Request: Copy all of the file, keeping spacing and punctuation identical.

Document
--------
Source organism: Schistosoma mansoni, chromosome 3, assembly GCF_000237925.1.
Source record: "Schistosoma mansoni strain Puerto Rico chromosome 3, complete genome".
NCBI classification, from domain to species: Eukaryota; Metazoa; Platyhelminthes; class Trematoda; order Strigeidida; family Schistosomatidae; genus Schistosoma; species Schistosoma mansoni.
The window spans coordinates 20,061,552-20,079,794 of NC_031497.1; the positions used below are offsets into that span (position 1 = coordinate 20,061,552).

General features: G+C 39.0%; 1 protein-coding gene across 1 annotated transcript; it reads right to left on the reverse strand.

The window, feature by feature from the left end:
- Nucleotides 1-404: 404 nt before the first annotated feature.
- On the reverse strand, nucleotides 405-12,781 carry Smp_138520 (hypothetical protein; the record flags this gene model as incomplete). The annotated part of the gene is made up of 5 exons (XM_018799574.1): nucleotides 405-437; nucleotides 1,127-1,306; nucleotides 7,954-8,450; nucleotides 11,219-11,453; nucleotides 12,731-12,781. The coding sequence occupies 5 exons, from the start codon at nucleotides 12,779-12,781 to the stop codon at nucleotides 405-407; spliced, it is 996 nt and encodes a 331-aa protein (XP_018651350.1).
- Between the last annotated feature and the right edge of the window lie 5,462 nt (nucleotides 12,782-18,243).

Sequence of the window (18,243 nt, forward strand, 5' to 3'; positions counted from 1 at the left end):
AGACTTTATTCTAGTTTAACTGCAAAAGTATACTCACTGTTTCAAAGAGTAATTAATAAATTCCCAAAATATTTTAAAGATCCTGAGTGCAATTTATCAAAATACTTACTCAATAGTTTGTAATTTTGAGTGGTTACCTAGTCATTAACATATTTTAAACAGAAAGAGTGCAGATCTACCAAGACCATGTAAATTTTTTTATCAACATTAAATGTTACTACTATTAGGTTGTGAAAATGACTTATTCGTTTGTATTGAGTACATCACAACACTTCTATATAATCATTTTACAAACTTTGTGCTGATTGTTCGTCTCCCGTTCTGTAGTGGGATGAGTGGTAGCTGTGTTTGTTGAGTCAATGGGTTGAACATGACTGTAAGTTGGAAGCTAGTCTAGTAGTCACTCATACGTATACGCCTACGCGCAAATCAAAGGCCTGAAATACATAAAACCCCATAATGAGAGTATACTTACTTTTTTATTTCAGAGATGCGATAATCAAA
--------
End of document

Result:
Source organism: Schistosoma mansoni, chromosome 3, assembly GCF_000237925.1.
Source record: "Schistosoma mansoni strain Puerto Rico chromosome 3, complete genome".
NCBI classification, from domain to species: Eukaryota; Metazoa; Platyhelminthes; class Trematoda; order Strigeidida; family Schistosomatidae; genus Schistosoma; species Schistosoma mansoni.
The window spans coordinates 20,061,552-20,079,794 of NC_031497.1; the positions used below are offsets into that span (position 1 = coordinate 20,061,552).

General features: G+C 39.0%; 1 protein-coding gene across 1 annotated transcript; it reads right to left on the reverse strand.

The window, feature by feature from the left end:
- Nucleotides 1-404: 404 nt before the first annotated feature.
- On the reverse strand, nucleotides 405-12,781 carry Smp_138520 (hypothetical protein; the record flags this gene model as incomplete). The annotated part of the gene is made up of 5 exons (XM_018799574.1): nucleotides 405-437; nucleotides 1,127-1,306; nucleotides 7,954-8,450; nucleotides 11,219-11,453; nucleotides 12,731-12,781. The coding sequence occupies 5 exons, from the start codon at nucleotides 12,779-12,781 to the stop codon at nucleotides 405-407; spliced, it is 996 nt and encodes a 331-aa protein (XP_018651350.1).
- Between the last annotated feature and the right edge of the window lie 5,462 nt (nucleotides 12,782-18,243).

Sequence of the window (18,243 nt, forward strand, 5' to 3'; positions counted from 1 at the left end):
AGACTTTATTCTAGTTTAACTGCAAAAGTATACTCACTGTTTCAAAGAGTAATTAATAAATTCCCAAAATATTTTAAAGATCCTGAGTGCAATTTATCAAAATACTTACTCAATAGTTTGTAATTTTGAGTGGTTACCTAGTCATTAACATATTTTAAACAGAAAGAGTGCAGATCTACCAAGACCATGTAAATTTTTTTATCAACATTAAATGTTACTACTATTAGGTTGTGAAAATGACTTATTCGTTTGTATTGAGTACATCACAACACTTCTATATAATCATTTTACAAACTTTGTGCTGATTGTTCGTCTCCCGTTCTGTAGTGGGATGAGTGGTAGCTGTGTTTGTTGAGTCAATGGGTTGAACATGACTGTAAGTTGGAAGCTAGTCTAGTAGTCACTCATACGTATACGCCTACGCGCAAATCAAAGGCCTGAAATACATAAAACCCCATAATGAGAGTATACTTACTTTTTTATTTCAGAGATGCGATAATCAAA